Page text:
Stanley Dural Jr. has died in Lafayette, La. Stanley was a 68 year old victim of lung cancer. An article in today’s KC Star chronicled the life and death of Stanley, offering a tribute to this tremendously talented man from the cajun country he vividly portrayed in the music he made. You may or may not know anything about Stanley, who was known simply as Buckwheat Zydeco by his innumerable fans, but it is worth noting that he was a part of the fabric of America.
Buckwheat, a name he preferred to his given name, began his musical career as an organist, however; he loved to listen to the accordion music so prevalent in his “neck of the woods”. So the transformation began and he went on to fame forming a band playing the catchy music we know simply as zydeco…..another name for the accordion. Folks, he could tear up the zydeco. His talent was such that he appeared with the likes of Eric Clapton, Dwight Yoakum, Willie Nelson and Paul Simon. He succeeded in a venue that is of passing interest to most folks who prefer one of the more traditional genres of music, such as country, classical or rock. Zydeco may not have the broad appeal of traditional music…..but it’s appeal to those who enjoy it’s grin evoking rhythm is strong.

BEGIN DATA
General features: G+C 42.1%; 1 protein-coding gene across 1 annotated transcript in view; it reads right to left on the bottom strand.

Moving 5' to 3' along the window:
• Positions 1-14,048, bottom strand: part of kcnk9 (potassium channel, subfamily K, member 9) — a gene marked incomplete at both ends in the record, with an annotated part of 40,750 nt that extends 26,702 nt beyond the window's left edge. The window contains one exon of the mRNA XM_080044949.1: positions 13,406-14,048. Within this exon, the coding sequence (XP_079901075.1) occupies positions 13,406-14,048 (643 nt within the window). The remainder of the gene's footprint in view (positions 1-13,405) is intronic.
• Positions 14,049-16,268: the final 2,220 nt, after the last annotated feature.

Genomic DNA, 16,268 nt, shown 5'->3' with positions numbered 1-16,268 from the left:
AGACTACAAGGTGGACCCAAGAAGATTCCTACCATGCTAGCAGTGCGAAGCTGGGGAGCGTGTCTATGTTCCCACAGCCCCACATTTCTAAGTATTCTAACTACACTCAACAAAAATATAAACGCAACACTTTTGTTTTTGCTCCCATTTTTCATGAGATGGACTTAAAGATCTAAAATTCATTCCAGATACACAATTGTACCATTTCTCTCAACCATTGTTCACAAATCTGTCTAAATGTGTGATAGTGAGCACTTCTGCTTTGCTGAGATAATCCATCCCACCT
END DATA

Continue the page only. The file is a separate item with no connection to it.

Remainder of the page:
Zydeco music evolves from the black French Creole segment of the Louisiana low country. It gets it’s name from a French phrase, “Les haricots sont pas sales” which translates into “the snap beans aren’t salty”. The phrase, to a cajun, literally means “times are hard”. Enough of the history……the beauty of this music is in the way it frees your mind, replacing the cares and concerns of living with an upbeat, foot stomping, all is well, to hell with the trouble in your life sort of feeling. It is best enjoyed with a plate of freshly steamed crawfish and plenty of cold beer. A bowl of black beans and rice or jambalaya may be added or substituted. A zydeco band will likely involve horns, a washboard, fiddles and perhaps a keyboard to back the accordion……a combination of rhythm and blues that courses through you as you rock back and absorb the pulse. Good stuff, trust me.
As I write this, a motorcycle ride to the heart of cajun country is entering my mind. It is too late to listen to the mastery of Buckwheat Zydeco, but there are other bands in the low country who can pound out the beat. A heaping mound of crawfish sounds pretty good too…..
Thanks Buckwheat…….for being a part of the fabric of America.